I am wondering if I can interest anyone who works with this page with helping to expand the summary of Japanese culture at Japanese people. It is currently so small that some of the sections suggested by the ethnic groups WikiProject are still hidden in comment tags. Any help that you can give would be appreciated. Dekimasu 21:18, 25 December 2006 (UTC)

Clean up[edit]

How about this correction?

Some of those seem rather specific for such a general overview. I mean, are Zoids really so important to Japanese culture that they should be a top-level link? Also, why are anime and manga not under entertainment? How is mecha a subculture? Also, according to the Guide to Layout links already present in the article should ideally not be repeated in the see also section. And if we link an overview (like Japanese cinema), we don't need to link more specific articles that it already covers (like Takusatsu)—people who want more detail can simply follow links further. — Gwalla | Talk 20:18, 24 February 2007 (UTC)


    • NOTE: Looks like vandalism throughout, fixed paragraphs near the very bottom, but soon after ran out of time (and energy, frankly). Once I reached an portion of the article where I couldn't determine it's correct meaning, I gave up. Thesoftbulletin82 (talk) 23:15, 26 November 2007 (UTC)
    • NOTE: First paragraph vandalized. Text removed & notation inserted. I could not determine what information was removed. Ted 19:19, 14 May 2007 (UTC)
Dealt with. (Also, moved Ted's message to bottom.) --barneca (talk) 19:25, 14 May 2007 (UTC)
    • NOTE: Calligraphy paragraph vandalised. Fixed this via Undo on the History page. —Preceding unsigned comment added by (talk) 05:49, 25 November 2009 (UTC)

"eat food off a naked woman" ritual[edit]

Does anyone know what it is called? Where a naked woman lies on a table and have food cover her body for people to eat off with chopsticks? This is an authentic ritual because I have seen pictures of it and I have heard of it from Xposed, a television program in USA that exposes all kinds of wierd rituals around the world. I just dont remember what it is called. 16:47, 27 May 2007 (UTC)

it's called Nyotaimori. and you might want to know about Wakamezake too.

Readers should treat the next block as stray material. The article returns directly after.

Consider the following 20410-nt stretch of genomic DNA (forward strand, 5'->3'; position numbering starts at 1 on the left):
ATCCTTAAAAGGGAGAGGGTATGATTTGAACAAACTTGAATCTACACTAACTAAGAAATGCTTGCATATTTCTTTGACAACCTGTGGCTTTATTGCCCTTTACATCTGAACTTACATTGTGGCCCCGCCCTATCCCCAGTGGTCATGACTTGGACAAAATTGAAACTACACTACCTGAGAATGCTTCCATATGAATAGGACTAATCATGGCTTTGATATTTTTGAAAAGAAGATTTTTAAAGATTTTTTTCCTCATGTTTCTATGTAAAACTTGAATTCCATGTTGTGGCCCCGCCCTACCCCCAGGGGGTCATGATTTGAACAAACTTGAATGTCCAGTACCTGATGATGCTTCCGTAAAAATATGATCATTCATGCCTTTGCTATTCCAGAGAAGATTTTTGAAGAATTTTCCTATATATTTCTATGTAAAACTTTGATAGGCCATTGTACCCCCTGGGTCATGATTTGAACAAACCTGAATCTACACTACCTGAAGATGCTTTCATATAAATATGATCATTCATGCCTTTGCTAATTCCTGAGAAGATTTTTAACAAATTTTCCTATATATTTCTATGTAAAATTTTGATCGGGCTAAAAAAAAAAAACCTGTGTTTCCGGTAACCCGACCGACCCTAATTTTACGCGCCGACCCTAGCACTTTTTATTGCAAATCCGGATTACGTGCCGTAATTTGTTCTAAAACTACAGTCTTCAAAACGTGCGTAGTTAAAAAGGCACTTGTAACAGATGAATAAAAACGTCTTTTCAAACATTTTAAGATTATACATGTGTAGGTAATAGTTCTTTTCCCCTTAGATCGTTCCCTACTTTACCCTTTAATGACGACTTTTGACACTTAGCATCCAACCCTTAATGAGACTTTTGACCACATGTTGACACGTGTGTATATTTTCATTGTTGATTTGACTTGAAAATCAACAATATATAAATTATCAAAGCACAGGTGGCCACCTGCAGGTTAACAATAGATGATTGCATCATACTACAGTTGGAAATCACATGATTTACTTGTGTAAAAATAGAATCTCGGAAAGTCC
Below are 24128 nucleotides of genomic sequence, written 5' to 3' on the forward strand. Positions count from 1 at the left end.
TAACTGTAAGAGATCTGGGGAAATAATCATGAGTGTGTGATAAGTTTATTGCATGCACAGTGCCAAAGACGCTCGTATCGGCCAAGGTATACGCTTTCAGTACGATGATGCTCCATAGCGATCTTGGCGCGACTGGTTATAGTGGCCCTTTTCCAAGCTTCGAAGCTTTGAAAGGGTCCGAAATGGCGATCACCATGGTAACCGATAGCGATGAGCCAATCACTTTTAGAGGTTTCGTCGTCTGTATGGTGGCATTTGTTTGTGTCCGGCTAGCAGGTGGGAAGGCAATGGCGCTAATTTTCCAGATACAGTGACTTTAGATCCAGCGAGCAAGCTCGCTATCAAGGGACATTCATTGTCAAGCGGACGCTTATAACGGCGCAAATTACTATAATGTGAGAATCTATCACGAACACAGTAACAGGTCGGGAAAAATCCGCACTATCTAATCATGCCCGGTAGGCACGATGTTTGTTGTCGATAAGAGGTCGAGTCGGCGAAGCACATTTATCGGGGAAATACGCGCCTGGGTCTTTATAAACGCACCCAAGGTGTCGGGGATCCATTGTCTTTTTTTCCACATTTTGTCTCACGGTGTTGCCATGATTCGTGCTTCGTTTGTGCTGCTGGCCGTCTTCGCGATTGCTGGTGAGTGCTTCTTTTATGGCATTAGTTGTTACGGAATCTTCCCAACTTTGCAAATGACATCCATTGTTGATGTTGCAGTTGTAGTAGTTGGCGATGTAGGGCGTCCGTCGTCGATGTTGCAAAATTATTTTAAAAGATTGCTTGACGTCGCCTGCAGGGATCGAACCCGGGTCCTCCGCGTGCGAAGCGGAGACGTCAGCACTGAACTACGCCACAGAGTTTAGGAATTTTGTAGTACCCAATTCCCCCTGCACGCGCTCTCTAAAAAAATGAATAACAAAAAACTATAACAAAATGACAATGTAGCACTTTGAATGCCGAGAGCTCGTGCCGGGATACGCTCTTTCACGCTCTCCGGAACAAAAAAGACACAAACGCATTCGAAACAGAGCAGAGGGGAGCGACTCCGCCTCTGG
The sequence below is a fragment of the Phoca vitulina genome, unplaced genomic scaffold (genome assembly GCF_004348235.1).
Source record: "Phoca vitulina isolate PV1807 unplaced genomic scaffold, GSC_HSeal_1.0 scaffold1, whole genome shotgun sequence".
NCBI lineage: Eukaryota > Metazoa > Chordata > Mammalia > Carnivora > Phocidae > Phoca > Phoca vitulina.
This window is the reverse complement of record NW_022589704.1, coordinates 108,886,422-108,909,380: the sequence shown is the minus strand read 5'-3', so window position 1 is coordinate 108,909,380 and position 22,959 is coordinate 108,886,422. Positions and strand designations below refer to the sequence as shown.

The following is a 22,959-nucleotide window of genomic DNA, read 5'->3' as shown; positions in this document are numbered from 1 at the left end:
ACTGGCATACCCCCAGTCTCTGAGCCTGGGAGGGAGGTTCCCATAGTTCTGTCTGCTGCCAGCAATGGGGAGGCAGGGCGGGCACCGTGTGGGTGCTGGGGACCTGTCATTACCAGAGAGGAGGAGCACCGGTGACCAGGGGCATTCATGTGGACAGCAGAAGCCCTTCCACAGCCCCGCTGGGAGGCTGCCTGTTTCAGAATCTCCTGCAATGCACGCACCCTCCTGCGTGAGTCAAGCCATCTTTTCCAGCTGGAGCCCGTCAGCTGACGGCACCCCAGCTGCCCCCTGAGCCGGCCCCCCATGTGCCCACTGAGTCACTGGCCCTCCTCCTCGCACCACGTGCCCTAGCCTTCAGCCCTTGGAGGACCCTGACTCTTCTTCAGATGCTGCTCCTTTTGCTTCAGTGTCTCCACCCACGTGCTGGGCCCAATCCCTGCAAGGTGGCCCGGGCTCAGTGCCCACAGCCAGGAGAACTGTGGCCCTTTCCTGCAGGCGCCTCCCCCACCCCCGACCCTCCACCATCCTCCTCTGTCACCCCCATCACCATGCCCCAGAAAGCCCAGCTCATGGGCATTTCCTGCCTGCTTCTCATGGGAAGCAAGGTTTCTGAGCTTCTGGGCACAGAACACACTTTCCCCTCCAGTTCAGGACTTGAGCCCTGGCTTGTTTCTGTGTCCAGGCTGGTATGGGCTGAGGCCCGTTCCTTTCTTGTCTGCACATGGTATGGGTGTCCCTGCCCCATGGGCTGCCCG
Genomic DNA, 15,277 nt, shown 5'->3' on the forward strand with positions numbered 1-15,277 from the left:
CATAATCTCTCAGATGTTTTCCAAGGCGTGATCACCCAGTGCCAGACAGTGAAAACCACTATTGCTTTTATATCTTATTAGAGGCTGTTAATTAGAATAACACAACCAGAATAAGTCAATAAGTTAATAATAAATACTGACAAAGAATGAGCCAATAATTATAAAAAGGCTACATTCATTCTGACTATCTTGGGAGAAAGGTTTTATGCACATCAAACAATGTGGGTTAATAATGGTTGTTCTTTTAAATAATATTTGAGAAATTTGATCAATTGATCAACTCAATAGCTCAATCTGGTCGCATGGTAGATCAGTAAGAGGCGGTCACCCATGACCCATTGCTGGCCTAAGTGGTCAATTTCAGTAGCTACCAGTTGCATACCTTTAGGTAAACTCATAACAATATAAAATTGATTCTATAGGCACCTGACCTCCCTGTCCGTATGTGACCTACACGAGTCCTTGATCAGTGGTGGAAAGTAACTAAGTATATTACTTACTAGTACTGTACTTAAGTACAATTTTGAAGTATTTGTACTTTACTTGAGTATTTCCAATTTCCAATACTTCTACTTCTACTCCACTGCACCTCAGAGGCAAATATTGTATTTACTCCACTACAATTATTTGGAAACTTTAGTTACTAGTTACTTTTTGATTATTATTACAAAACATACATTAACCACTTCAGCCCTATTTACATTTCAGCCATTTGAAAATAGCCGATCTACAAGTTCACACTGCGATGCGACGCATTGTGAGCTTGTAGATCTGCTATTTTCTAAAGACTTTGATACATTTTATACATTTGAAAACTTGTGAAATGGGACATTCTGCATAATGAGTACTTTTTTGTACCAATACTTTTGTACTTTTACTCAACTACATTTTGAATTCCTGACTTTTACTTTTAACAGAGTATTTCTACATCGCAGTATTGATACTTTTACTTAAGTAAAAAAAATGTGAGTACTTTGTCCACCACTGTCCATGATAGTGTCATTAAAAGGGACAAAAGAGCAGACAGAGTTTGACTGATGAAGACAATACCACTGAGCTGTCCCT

here is some links for you:

21:28, 13 June 2007 (UTC)~~

Image edits[edit]

I changed the image Image:Geisha-fullheight.jpg in the clothing section back to Image:JimmyWales wearing Kimono.jpg. I think the previous picture is not appropriate for some reasons. First of all, they are not Geisha apprentices. Their kimono are rented furisode for sightseers and there is odd features such as eccentric colors and too much hairdressing items. For editorial respects, this image is vertically long.

On the other hand there's nothing strangeness in Jimbo Wales' picture (Strictly speaking, he sit too close to the alcove). In addition, you can see tatami, shoji and tokonoma, which are typical to Japanese traditional rooms(see washitsu). Other images, such as Image:Japanese woman in wedding kimono june 2004.jpg, are also acceptable but lacks features in the background.

And finally I'm bored with high popularities of Geisha or Maiko. Their cultural importances are not so big. We should add more casual and popular images.--Amagase 10:11, 4 June 2007 (UTC)

Please keep in mind that the majority of people that navega on wikipedia are not wikipedians and that if they are looking in this article about japan when they see that image the impresion they will they is that is “some white dude cosplaying” almost a joke of the subject the section is dealing,besides the suit that jimbo is using is not much visually apealling it doesnt have colors nor isnt disctintive to the eye like a kimono.there are tons of pictures of japanese clothing on commons
Wikimedia Commons has media related to Category:Clothing of Japan.

, much better than the jimbo one, so its no excuse that you dont like kimonos or the geisha girls, cause even if theyre not geishas,maikos or whatever,Jimbo isnt even japanese,so my opinion is that you take a look of those images on commons cause the jimbo one is not acceptable.--Andres rojas22 21:27, 4 June 2007 (UTC)